How much water do you carry?
I started the trail with two 1 liter smart water bottles and two 64 Oz Sawyer bladders. For a total capacity of 195 Oz (5.7 liters). Early on I was very paranoid about water and always carried 2 liters (2 full smart water bottles). If I crossed a stream I'd top off. I only used the bladders for gathering "dirty" water. I'd usually fill one 64 Oz bag at the last stream before camp just to make sure I had plenty for cooking, the night, and the start of the next day.
Pretty quickly I realized there is water everywhere and running low/out isn't that scary. Once that sunk in I regularly carried less than a liter of water. I also tossed the Sawyer bladders and started just gathering water with the smart water bottles directly and took advantage of the Sawyers ability to be used like a sports bottle filtering as I drank. I always kept one bottle for clean (pre-filtered) water. I simply pulled the label off of all the bottles but one so I'd remember which one was clean water.
The first time water gets scarce is between Bernie Mountain and Lassen Volcanic National Park. There is about 40 mile without natural water. There is a water tank half way through that was full when I got there, but to be safe I bought a 3rd Smart Water bottle at Bernie Mountain Guest Ranch and left there with 3 liters. Which was lucky because my ankle started killing me about 3 miles before the water cache so I had to camp early. Luckily, I had enough water and the early camping was a great choice because my ankle felt fine in the morning with a little rest. It was a good reminder that carrying minimal water / supplies is great for when things go right, but if something unexpected happens it can leave you in a tough situation.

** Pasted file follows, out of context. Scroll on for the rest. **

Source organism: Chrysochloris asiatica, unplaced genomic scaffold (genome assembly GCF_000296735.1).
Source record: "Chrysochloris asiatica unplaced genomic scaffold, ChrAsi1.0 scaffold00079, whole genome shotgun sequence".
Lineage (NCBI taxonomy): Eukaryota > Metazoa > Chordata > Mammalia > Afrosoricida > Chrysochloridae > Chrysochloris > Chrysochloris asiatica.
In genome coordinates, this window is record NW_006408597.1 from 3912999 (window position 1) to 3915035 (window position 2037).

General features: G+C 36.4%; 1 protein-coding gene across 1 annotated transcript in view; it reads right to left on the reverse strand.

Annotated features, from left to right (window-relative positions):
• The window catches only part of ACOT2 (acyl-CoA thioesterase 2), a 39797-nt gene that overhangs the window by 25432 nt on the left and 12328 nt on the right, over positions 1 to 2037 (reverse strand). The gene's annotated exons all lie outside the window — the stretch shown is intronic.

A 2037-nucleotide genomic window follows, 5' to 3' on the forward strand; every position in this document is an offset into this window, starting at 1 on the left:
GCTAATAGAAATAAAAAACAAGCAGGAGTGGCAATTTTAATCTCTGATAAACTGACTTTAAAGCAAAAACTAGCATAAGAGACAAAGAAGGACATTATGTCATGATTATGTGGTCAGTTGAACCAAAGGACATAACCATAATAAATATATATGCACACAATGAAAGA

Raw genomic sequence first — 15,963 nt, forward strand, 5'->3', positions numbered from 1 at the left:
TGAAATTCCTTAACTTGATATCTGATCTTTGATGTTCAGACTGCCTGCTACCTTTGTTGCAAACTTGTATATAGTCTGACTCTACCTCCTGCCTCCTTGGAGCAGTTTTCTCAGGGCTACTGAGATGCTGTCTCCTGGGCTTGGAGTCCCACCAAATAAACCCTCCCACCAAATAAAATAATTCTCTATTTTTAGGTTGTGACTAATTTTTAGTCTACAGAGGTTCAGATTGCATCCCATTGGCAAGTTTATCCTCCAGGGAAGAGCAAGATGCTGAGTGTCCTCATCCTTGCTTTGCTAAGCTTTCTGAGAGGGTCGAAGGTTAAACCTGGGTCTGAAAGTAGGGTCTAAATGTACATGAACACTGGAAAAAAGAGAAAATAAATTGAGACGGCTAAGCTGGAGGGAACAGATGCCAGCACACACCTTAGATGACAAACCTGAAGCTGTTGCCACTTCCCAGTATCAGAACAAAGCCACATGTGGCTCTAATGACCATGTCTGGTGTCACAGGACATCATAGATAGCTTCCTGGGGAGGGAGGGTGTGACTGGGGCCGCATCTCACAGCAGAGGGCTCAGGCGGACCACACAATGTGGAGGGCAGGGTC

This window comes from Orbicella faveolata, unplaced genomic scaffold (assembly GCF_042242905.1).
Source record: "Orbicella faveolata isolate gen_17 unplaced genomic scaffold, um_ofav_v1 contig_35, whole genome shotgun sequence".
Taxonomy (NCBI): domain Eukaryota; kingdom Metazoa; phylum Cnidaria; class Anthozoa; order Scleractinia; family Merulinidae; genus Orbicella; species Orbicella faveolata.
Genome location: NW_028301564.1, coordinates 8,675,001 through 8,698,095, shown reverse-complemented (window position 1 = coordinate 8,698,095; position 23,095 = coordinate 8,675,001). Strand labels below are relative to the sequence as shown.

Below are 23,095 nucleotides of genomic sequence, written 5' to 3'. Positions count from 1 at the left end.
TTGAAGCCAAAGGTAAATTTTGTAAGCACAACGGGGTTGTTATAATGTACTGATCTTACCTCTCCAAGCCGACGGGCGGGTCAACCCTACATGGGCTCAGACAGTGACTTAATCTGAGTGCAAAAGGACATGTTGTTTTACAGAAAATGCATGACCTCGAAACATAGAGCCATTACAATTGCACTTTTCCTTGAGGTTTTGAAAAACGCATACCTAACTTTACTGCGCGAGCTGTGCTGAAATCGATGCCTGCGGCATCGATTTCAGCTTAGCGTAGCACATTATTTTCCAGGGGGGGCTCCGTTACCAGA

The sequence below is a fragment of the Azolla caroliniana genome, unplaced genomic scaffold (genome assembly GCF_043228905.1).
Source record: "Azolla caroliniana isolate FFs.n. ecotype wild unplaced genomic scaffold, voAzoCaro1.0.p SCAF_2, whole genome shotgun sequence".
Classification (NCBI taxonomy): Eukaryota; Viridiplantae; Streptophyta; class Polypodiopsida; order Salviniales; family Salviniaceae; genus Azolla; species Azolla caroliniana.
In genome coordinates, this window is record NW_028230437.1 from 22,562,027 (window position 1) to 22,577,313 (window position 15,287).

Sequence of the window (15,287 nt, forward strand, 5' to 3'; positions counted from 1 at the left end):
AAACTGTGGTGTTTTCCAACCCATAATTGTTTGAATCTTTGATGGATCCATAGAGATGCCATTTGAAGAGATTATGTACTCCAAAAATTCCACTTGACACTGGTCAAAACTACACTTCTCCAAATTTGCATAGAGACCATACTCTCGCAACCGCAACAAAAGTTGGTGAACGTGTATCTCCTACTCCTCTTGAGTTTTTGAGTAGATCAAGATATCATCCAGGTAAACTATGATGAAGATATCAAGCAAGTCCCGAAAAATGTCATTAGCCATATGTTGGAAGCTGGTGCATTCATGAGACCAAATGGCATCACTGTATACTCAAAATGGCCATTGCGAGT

Outside of that stretch water is pretty abundant until after the Sierras so I carried 3 bottles, but really only ever used the two "dirty" bottles during the day and I'd filter a liter into the clean bottle before bed so it was easy to drink during the night.
Right after the Sierras water gets scarce quick. After Mt Whitney the streams started becoming much less common and they often had a mildew smell/taste. I purchase a 4th 1 liter smartwater bottle when I hit Kennedy Meadows (south).
Being a south bounder means everything is even dryer than what the northbounders face. There are very few streams and some of the water caches aren't maintained anymore. So, for the last 600 miles of the trail I regularly carried 4 liters of water. I heard some other hikers talk about carrying 5 or 6 liters, but I never found it necessary. Even 4 liters was usually overkill, but I figured it was better to be safe and a couple times I hit unexpectedly dry streams or really gross water sources and was grateful to have the extra water.
How did you stay hydrated?
Staying hydrated For the most part this took care of itself. If I was thirsty I drank some water. To help make sure I was getting enough water I'd often "camel up" at water sources. Basically I'd drink a liter or so whenever I gathered water. Additionally, I always filtered a liter of water before bed and would generally try to finish it before hitting the trail the next morning.